The high-resolution accurate mass (HRAM) data were further processed using Thermo Scientific Compound Discoverer 3.1 software. The following parameters were used for aligning retention times: alignment model = adaptive curve; maximum shift [min] = 2; mass tolerance [ppm] = 5. The following parameters were used for compound detection: mass tolerance [ppm] = 5; intensity tolerance [%] = 30; S/N threshold = 3; min peak intensity = 50000; Ions = [M + H]+1, [M + H – H2O]+1; Base Ions = [M + H]+1, [M – H]1; min element counts = C H; max. element counts = C100 H300 Br5 Cl10 K5 N20 Na5 O50 P10 S10. To eliminate drift and correct for batch effects, peak area was normalised linearly using the area under the peak of the quality control (QC) sample. QC samples were developed from pooled male and female floral tissue samples and these were measured every nine injections. QC-corrected chromatographic peak area data was used for statistical analysis. For principle component analysis (PCA), PC1 and PC2 data points were centred and scaled. Euclidean distance was the distance measure used for hierarchical cluster analysis (HCA). To detect differential metabolites between male and female floral tissues, volcano plot analysis using Student’s t-test was performed, with adjusted P-values calculated using the Benjamini–Hochberg correction for the false-discovery rate.

Compound Annotation

Small-molecule identification was performed using Thermo Scientific Compound Discoverer 3.1 software, with annotation of putative compounds achieved using consensus evaluation from calculated elemental composition and searches using HRAM MSn spectral library mzCloud and compound database ChemSpider along with fragment ion searching (FISh) to predict in silico fragmentation and ranking (mzLogic) algorithmic tools. For mzCloud searches, the following parameters were used: compound classes = all; precursor mass tolerance [ppm] = 10; FT fragment mass tolerance [ppm] = 10; IT fragment mass tolerance [Da] = 0.4; Library = auto processed, reference; post processing = recalibrated; max # results = 10; annotate matching fragments = true. DDA search parameters were as follows: identity search = cosine; match activation type = true; match activation energy = match with tolerance; activation energy tolerance = 20; apply intensity threshold = true; similarity search = confidence forward; match factor threshold = 60. ChemSpider searches included the following databases: Cambridge Structural Database; Carotenoids Database; DrugBank; KEGG; LipidMAPS; NIST Chemistry WebBook; Phenol-Explorer; PlantCyc; PubMed. Searches were conducted by Formula and Mass using the following parameters: mass tolerance [ppm] = 5 ppm; max. # of results per compound = 100; max. # of predicted compositions searched per compound = 3. mzLogic was applied with the following parameters: FT fragment mass tolerance [ppm] = 10; IT fragment mass tolerance [Da] = 0.4; max. # compounds = 0; max. # mzCloud similarity results to consider per compound = 10; match factor threshold = 30. FISh scoring settings used were high accuracy mass tolerance = 5 ppm; low accuracy mass tolerance = 20 ppm; S/N threshold = 3; max depth = 5.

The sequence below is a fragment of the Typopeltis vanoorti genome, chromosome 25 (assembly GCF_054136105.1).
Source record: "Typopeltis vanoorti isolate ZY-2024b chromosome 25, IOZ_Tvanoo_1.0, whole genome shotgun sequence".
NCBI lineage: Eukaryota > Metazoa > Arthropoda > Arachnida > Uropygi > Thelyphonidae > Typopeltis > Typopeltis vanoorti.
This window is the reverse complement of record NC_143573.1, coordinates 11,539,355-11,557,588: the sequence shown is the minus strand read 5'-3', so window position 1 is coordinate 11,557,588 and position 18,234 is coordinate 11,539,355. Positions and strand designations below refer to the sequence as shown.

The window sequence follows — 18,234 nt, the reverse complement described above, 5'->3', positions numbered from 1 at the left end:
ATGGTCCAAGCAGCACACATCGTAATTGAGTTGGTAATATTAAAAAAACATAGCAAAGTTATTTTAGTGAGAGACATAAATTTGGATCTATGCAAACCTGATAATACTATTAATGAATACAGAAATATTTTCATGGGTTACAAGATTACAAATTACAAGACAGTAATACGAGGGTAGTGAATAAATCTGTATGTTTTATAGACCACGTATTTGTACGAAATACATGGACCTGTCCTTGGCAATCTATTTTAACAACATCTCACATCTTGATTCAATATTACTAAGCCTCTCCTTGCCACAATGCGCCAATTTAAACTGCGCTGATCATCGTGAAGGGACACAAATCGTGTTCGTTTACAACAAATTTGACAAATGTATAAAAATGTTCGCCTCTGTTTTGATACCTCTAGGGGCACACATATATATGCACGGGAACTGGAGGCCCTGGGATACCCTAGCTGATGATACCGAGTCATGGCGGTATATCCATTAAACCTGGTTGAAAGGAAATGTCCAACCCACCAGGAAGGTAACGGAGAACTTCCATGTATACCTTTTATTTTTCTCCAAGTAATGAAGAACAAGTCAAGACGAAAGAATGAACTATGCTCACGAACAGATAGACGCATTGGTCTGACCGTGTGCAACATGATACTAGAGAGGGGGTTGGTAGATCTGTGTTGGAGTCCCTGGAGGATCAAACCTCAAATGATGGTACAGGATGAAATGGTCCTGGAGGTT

Metabolic Pathways Enrichment Analysis

To interpret the biological significance associated with metabolite changes between female vs male floral tissues, Kyoto Encyclopedia of Genes and Genomes (KEGG, website: pathway overrepresentation (enrichment) analysis was performed on putative differential metabolites using the Metabolites Biological Role (MBRole) server.[69] KEGG compound IDs which served as input for enrichment analysis were retrieved from Compound Discoverer software (v 3.11.12). At the time of analysis, neither a metabolome nor a reference set of compounds for Cannabis sativa was available and so the background set was based on all compounds in the database associated with KEGG pathway annotations. Enrichment p-values were adjusted for multiple testing using the Benjamini–Hochberg correction for the false-discovery rate.[70]

Supplementary Material

The list of putative compounds identified from male and female flowers, KEGG enrichment of differentially regulated metabolic pathways, and principal component analysis loadings and variances plots of metabolite abundances, as well as MS2 spectral data of HU-331 and unknown compounds are available on the Journal’s website. Table S1: List of 2599 putative compounds identified from male and female flowers; Table S2: KEGG enrichment of differentially regulated metabolic pathways in female v. male floral tissues; Table S3: Consensus annotation of 41 DAMs; Fig. S1: Principal component analysis loadings and variances plots of metabolite abundances from male and female floral tissue samples; Appendix S1: MS2 spectral data of 11 compounds that were initially annotated as HU-331; and Appendix S2: MS2 spectral data of HU-331.

Conflicts of Interest

The authors declare no conflicts of interest.

Declaration of Funding

MSD, AB, and MTW acknowledge the support of the Australian Research Council (ARC) Linkage Program grant (LP160101317). AB, MSD, and MAD acknowledge the support of the ARC Research Hub for Medicinal Agriculture (IH180100006). Cann Group Limited are a partner organisation of the ARC linkage program grant LP160101317 and the ARC Research Hub for Medicinal Agriculture (IH180100006). The authors also acknowledge generous resource allocations from an Ian Potter Foundation grant (#31110299) and the ARC LIEF scheme grant (LE200100117) towards the purchase of the mass spectrometers. AB and MSD were supported by La Trobe University through the La Trobe Institute for Agriculture and Food (LIAF).